Ask Madelyn: Determining Warp Sett

I have only been weaving for a short time, first on a rigid-heddle loom and now on a floor loom. I always determined my warp sett by using the wraps on a ruler, but I've found this doesn't always work out right. Help!

Madelyn van der Hoogt Mar 21, 2018 - 5 min read

Ask Madelyn: Determining Warp Sett Primary Image

Photo Credit: George Boe

_I have only been weaving for a short time, first on a rigid-heddle loom and now on a floor loom. I always determined my warp sett by using the wraps on a ruler, but after some discussions with Facebook weaving groups I find that this is not always the best recommended way to get my sett.

I am quite confused, how should I know the sett for different yarns?


Hi Sandra!

I have answered parts of this question several times, but it might be good to do a complete discussion of determining warp sett in one place. There are three basic factors you must take into account: the weave structure, the fiber/yarn, and the desired hand of the finished cloth.

The Weave Structure

Wrapping a ruler gives you the information you need to weave a balanced plain weave using that yarn. If you wrap 24 threads in an inch on the ruler, the sett for a balanced plain weave in that yarn would be 12 ends per inch. The weft, as it goes over and under each of those threads, will take up the same space a warp thread takes up. If, however, you are weaving 2/2 twill, say, the weft will skip one of those spaces and go over two warp threads. The sett will, therefore, need to be a little closer than 12. If you are weaving a 1/3 twill, the weft skips two of those spaces and so the sett might need to be even closer. With 8-shaft twills, floats can be over even more threads. Therefore to determine the sett for a particular balanced twill sometimes requires sampling after making an educated guess. If your cloth is warp-emphasis or warp-faced (more warp threads per inch than weft threads per inch), you can try to place the warp threads as close to each other in the wrap as you want them to appear in the cloth, imagining the weft and its density, and use that number as the sett. Determining the sett for a weft-faced cloth will depend on the weft.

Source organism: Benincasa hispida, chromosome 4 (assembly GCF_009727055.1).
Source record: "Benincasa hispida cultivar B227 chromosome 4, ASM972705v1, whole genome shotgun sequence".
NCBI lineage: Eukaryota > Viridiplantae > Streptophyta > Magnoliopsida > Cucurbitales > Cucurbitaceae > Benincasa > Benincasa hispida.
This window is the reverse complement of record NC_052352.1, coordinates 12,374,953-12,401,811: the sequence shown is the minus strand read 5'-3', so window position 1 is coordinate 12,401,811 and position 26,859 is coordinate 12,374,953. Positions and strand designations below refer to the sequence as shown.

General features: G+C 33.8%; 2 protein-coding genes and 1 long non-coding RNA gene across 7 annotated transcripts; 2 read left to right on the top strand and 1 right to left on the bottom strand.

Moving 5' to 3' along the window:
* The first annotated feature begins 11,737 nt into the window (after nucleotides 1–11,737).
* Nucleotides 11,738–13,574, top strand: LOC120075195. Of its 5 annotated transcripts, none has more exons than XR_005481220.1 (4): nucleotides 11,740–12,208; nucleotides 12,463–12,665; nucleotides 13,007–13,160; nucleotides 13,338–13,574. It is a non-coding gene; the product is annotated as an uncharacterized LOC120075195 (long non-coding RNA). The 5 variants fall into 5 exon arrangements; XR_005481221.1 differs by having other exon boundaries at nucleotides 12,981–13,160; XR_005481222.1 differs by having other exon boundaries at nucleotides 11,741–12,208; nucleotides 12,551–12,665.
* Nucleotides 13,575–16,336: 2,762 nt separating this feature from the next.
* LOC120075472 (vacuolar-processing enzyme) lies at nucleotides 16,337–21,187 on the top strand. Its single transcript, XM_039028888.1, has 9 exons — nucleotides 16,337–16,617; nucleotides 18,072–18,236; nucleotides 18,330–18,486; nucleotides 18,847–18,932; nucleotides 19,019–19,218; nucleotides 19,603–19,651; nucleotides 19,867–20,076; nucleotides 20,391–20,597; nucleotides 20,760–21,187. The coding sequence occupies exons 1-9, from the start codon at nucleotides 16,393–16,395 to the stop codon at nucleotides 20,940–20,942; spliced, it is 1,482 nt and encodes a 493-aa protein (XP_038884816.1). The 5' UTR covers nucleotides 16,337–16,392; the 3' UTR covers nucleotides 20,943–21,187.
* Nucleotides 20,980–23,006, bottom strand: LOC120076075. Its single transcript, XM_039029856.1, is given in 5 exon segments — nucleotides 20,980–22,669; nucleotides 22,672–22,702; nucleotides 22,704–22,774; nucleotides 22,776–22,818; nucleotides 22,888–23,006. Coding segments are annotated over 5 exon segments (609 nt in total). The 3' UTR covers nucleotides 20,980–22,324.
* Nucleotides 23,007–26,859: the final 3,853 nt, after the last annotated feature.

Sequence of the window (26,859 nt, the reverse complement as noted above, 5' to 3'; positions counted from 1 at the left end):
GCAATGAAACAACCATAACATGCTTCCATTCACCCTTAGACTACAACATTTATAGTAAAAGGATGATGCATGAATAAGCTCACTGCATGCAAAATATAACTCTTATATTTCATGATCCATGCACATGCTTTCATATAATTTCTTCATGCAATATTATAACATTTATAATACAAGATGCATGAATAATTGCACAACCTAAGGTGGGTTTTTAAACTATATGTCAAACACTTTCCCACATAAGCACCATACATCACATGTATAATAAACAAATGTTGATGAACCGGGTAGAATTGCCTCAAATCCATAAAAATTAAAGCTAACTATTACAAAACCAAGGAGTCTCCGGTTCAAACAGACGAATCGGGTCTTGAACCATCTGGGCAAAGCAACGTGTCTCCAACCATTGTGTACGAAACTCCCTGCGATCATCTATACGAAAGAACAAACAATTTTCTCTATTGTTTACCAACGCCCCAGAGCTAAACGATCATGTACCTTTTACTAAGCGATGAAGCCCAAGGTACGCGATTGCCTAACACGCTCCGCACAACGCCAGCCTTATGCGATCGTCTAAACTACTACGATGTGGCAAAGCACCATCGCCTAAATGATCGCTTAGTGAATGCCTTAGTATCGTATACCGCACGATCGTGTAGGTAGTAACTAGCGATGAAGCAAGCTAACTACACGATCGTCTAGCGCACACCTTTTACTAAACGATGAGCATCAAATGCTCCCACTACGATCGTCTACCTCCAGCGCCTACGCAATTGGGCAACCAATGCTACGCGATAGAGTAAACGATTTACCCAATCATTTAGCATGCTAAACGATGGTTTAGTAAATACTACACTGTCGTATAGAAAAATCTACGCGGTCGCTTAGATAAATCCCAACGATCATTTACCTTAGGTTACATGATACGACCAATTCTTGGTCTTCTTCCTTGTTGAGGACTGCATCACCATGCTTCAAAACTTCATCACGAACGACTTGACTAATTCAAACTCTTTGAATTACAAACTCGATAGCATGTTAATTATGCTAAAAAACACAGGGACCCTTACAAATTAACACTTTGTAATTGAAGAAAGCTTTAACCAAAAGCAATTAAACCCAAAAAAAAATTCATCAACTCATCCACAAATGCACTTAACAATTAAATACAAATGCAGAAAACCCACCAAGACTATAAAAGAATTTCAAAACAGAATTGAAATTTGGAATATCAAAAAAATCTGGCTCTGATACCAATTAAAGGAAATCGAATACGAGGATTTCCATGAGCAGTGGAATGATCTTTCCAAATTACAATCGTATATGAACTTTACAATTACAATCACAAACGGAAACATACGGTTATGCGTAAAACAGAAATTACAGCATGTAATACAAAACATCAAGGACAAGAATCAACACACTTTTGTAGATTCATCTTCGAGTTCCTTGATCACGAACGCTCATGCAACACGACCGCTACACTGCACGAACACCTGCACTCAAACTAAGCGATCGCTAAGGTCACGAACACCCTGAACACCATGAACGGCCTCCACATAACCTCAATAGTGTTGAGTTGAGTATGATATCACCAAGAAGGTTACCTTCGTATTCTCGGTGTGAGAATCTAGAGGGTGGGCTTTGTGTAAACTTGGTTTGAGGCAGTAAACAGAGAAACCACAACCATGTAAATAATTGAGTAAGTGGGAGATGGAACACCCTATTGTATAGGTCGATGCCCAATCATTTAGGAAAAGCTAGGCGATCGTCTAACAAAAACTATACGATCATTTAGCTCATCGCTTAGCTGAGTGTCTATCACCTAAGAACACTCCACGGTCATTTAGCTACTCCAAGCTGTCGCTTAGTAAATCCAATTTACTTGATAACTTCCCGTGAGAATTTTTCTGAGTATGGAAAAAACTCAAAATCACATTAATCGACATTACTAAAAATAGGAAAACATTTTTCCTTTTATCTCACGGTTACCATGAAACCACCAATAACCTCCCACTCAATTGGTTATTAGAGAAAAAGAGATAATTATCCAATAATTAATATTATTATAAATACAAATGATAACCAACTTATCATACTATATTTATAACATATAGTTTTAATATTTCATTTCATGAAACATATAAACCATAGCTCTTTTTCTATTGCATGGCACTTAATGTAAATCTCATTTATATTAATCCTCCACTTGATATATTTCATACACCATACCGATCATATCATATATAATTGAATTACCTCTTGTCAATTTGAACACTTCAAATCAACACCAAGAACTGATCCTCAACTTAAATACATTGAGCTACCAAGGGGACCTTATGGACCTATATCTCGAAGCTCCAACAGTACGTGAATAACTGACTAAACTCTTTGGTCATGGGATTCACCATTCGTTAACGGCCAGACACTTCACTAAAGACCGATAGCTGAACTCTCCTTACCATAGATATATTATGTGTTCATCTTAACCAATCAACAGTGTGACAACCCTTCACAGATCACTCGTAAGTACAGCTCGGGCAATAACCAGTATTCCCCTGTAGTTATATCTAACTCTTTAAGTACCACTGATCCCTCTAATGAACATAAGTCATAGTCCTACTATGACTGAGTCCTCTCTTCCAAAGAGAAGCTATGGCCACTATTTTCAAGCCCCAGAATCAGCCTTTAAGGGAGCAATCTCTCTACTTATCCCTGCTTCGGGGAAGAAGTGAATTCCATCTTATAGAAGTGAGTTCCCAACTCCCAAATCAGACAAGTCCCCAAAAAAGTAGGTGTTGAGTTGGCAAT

The Fiber/Yarn

Cotton, linen, and silk yarns can usually be sett following the information gained from a wrap. But wool, chenille, novelty, and textured yarns each require special consideration. When you wrap a wool yarn, allowing each wrap to be placed beside the previous one without pushing them together can produce the room needed for the yarn to full. The setts for chenille and novelty yarns will depend on the weft used. Usually, with these yarns, the goal is not a balanced plain weave or twill.

The Finished Hand

Your thinking about sett will also depend on the desired hand of the finished cloth. If you want a balanced, firm plain weave for placemats, runners, or rugs, you will choose a closer sett than for scarves and shawls (the wrap usually tells you the sett for a firm plan weave; so choose a slightly more open sett for a softer hand). With wools, the biggest consideration will be the finishing process. The more you wish the wool to full and shrink, the more open warp and weft setts will need to be.

Because some of these decisions are hard to make without sampling, two incredibly useful aids to determine sett are the Master Yarn Chart and a library of back issues of Handwoven. The Master Yarn Chart gives the sett for a balanced plain weave for all the yarns that have ever been used in Handwoven along with photos of the yarns. The info also gives a more open sett as for laces and a closer sett as for twills, but those numbers are dependent on the specific weave structures and yarns. For a yarn and/or weave structure you are unsure about, the most instructive thing you can do is leaf through back issues of Handwoven to find a project that is like the cloth you want to make. A photo will reveal the look and hand of the cloth, and project instructions will include the specific yarns and setts required to weave it. Using Handwoven can sometimes allow you to skip the sage weaver's advice (which is still sage advice): Sample! Sample! Sample!


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